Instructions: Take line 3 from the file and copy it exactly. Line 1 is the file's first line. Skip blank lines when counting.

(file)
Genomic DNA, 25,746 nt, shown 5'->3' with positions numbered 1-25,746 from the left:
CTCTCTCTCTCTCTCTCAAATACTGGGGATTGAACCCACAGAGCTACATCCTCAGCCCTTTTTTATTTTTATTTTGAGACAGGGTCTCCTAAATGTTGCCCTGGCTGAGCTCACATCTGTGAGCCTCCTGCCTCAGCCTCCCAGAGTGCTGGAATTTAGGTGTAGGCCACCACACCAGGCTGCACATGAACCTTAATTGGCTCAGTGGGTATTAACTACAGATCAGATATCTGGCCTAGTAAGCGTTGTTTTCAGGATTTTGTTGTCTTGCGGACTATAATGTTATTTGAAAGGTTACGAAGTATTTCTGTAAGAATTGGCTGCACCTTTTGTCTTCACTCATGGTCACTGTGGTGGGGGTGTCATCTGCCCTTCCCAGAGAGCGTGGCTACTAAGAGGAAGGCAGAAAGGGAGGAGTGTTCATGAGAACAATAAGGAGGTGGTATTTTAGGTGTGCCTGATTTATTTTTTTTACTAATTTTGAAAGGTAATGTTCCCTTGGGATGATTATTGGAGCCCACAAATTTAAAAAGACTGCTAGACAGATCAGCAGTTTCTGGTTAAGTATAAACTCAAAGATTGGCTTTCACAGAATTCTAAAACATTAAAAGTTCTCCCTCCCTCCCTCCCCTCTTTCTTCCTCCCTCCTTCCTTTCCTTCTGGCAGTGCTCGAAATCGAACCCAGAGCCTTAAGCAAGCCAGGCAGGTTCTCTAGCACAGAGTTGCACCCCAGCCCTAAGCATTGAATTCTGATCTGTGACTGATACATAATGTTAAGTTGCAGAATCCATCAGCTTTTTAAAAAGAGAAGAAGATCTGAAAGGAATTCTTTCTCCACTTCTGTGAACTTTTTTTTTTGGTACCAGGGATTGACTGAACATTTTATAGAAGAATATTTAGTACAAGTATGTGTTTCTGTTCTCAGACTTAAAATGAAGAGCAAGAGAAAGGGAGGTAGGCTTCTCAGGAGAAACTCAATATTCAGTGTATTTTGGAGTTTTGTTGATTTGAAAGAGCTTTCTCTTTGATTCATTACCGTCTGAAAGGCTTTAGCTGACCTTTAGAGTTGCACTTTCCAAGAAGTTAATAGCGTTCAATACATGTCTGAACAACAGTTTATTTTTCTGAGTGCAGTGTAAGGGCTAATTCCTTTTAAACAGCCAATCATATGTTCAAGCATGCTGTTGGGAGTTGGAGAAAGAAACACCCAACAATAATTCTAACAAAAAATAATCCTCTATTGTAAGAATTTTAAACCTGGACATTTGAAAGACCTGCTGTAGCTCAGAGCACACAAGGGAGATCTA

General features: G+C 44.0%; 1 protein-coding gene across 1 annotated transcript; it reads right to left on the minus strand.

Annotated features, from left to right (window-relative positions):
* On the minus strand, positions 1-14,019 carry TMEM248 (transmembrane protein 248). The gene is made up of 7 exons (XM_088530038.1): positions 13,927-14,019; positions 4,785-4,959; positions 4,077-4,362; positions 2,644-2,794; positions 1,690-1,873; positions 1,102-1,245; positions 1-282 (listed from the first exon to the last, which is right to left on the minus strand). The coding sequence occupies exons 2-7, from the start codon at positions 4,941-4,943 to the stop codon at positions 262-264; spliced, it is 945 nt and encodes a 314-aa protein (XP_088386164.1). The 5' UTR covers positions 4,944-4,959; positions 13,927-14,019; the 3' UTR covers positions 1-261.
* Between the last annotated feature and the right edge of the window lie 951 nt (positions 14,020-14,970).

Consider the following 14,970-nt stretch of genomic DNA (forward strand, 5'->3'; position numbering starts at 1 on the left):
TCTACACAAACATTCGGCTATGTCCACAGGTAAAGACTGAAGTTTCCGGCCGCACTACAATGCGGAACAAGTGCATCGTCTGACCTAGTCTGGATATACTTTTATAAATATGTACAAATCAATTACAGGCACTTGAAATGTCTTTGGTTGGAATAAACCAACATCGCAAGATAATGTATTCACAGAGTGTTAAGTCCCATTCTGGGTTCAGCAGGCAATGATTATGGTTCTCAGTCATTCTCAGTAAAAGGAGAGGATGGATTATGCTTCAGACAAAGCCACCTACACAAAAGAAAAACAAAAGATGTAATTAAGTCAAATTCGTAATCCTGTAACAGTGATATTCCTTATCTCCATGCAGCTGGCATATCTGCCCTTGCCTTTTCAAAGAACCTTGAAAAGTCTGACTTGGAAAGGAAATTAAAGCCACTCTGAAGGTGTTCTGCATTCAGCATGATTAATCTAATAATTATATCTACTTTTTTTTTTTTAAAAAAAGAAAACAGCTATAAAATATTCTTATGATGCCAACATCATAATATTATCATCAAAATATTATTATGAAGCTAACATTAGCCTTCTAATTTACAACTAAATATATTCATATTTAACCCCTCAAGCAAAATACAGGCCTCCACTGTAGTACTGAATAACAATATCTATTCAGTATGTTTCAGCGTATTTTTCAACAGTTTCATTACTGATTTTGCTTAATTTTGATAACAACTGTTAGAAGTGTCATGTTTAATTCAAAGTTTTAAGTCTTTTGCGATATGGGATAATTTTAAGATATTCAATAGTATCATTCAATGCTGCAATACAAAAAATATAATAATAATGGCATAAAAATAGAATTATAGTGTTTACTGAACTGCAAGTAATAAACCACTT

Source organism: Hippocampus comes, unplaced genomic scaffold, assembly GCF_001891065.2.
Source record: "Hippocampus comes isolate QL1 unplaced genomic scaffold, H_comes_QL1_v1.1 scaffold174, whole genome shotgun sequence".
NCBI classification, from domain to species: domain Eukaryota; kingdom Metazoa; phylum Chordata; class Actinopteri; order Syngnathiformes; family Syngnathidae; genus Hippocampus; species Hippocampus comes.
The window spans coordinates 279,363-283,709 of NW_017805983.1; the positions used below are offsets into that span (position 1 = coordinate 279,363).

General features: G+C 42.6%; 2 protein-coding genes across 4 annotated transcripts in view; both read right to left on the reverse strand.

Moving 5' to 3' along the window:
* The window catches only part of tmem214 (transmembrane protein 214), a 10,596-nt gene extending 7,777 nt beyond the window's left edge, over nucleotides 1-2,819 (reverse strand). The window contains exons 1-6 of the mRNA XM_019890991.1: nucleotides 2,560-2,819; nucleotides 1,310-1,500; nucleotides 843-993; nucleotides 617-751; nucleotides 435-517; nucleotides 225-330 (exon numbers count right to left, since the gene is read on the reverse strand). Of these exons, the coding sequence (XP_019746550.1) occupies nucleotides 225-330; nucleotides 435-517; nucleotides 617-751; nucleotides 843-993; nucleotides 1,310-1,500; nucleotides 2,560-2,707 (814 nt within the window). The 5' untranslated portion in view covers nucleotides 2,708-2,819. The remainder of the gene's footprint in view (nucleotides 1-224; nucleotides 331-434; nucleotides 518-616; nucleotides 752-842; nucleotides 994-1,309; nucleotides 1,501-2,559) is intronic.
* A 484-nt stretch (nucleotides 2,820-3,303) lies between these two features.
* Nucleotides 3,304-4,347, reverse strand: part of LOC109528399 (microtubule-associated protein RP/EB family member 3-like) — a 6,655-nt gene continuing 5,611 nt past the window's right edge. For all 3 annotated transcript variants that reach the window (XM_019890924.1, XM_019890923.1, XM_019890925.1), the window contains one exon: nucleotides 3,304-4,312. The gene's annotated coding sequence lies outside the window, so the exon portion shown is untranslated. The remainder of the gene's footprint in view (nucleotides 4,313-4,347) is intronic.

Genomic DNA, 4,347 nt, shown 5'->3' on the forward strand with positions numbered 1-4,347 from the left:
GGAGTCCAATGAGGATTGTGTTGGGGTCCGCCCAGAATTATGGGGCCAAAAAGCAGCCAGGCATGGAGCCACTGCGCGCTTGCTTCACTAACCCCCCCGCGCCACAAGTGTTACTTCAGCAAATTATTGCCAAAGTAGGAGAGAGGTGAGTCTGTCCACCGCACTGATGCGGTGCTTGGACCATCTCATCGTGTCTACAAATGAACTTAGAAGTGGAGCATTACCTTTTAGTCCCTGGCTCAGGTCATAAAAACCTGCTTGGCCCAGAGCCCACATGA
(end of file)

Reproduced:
General features: G+C 44.0%; 1 protein-coding gene across 1 annotated transcript; it reads right to left on the minus strand.